SACRAMENTO – Homeownership is a large part of the American Dream, but after being hit hard by an economic downturn, many in California saw their “home sweet home” experience turn sour. A local woman, however, is playing a key role in helping owners keep their keys.

Tia Boatman Patterson serves as Executive Director of the California Housing Finance Agency (CalHFA). Ms. Patterson’s leadership includes creating and financing progressive housing so more Californians have a place to call home. To accomplish that, she works with single family and multifamily lenders and developers in addition to engaging with private financing markets, federal housing agencies and localities.

Prior to her appointment by Gov. Jerry Brown, Ms. Patterson served on the CalHFA Board of Directors and was General Counsel of the Sacramento Housing and Redevelopment Agency (SHRA). Her legal management of SHRA also covered the legal department’s services to SHRA-administered non-profit corporations; the City and County Community Development Block Grant funds, HOME funds, Housing Trust Funds; and housing bond programs. Her responsibilities also included legal oversight of SHRA’s approximately 14,000 public housing tenants, including approximately 3,500 public housing units and 11,000 Housing Choice Vouchers.

Ms. Patterson says she’s seen the value of assistance programs firsthand and witnessed their power to “eliminate generational cycles of poverty.” She was raised in the Central Valley by a single mother and lived in public housing. Her mother, she says, took advantage of a down payment assistance program in the 1970s and purchased a home where she raised her children and saw them off to college and good careers.

Ms. Patterson, a graduate of McGeorge School of Law, is particularly proud of the success of the Keep Your Home California program.

Keep Your Home California is a free service for homeowners who have suffered a financial hardship, to help them stay in their homes, maintain an affordable mortgage payment and avoid foreclosure. More than 45,000 California homeowners have received assistance since the program started in February 2011.

“It’s nice to be able to know that what you’re doing in actually touching people’s lives,” Ms. Patterson said.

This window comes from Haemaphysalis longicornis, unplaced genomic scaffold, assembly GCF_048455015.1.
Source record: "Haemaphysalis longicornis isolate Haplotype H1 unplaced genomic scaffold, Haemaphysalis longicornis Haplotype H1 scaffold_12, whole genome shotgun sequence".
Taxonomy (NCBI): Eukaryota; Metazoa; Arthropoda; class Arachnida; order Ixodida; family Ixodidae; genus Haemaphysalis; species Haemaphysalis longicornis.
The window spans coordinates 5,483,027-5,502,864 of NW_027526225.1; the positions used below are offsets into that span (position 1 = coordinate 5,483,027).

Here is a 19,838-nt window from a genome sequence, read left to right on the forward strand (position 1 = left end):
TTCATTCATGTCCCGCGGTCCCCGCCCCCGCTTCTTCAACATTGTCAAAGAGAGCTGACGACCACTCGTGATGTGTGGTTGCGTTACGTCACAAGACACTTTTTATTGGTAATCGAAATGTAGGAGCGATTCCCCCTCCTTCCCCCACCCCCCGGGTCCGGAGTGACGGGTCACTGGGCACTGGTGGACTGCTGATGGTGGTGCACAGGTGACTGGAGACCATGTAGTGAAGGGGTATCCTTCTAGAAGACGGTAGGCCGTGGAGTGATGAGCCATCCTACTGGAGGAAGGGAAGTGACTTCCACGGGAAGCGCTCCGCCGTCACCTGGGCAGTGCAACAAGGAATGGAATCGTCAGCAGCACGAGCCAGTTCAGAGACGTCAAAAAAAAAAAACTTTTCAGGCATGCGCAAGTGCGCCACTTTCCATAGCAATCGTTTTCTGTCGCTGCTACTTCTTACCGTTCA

Keep Your Home California has four major programs. The Unemployment Mortgage Assistance Program (UMA) provides mortgage payment assistance to eligible homeowners who have experienced an involuntary job loss and are receiving unemployment benefits from EDD. Assistance through UMA can be up to $3,000 per month for up to 18 months.

The Mortgage Reinstatement Assistance Program (MRAP) provides assistance to eligible homeowners who, because of a financial hardship, have fallen behind on their payments and need help to reinstate their past due first mortgage loan. Benefit assistance through MRAP can be a one–time payment of up to $54,000 to cover principal, interest, taxes and insurance, as well as any homeowner’s association dues.

The Principal Reduction Program (PRP) provides assistance to eligible homeowners who owe more on their mortgage than their home is worth and/or have an unaffordable payment. Homeowners must have experienced an economic hardship or a severe decline in their home’s value in order to be considered for the PRP. Homeowners who qualify for the PRP could be eligible for up to $100,000 in assistance.

The Transition Assistance Program (TAP) provides one-time funds to help eligible homeowners relocate into a new housing situation after executing a short sale or deed-in-lieu of foreclosure program. TAP can provide up to $5,000 in transition assistance per household.

“The way we’ve structured our program, we’ve been successful,” Ms. Patterson shared.

“Ninety two percent of (those we’ve helped) are still in their homes after four years.”

These key programs are funded by a $2 grant from the US Treasury Department’s Hardest Hit Fund. Ms. Patterson says some have questioned the speed at which the assistance was getting to people, but they aren’t daunted and engaged in dialogue with the detractors that explained their position and led to making the program better.

“It’s not about getting the money out fast, it’s about getting the money out successfully,” Ms. Patterson said.

The grant expires on December 31, 2017 unless funds are exhausted before that time. Any remaining funds are to be returned. Ms. Patterson says that won’t happen.

“We intend to spend every dime of this money to help California homeowners,” she said.

To that end, the CalFHA has created outreach to underrepresented communities.

“A lot of people are embarrassed to ask for help,” shared KYHC Program Director Diane Richardson.

“They have nothing to lose by making the phone call,” she continued.

Ms. Patterson agrees.

“What was it our grandmothers used to say, “a closed mouth doesn’t get fed?”

For more information on Keep Your Home California, call 888-954-KEEP (5337) or visit www.keepyourhomecalifornia.org.
By Genoa Barrow
OBSERVER Senior Staff Writer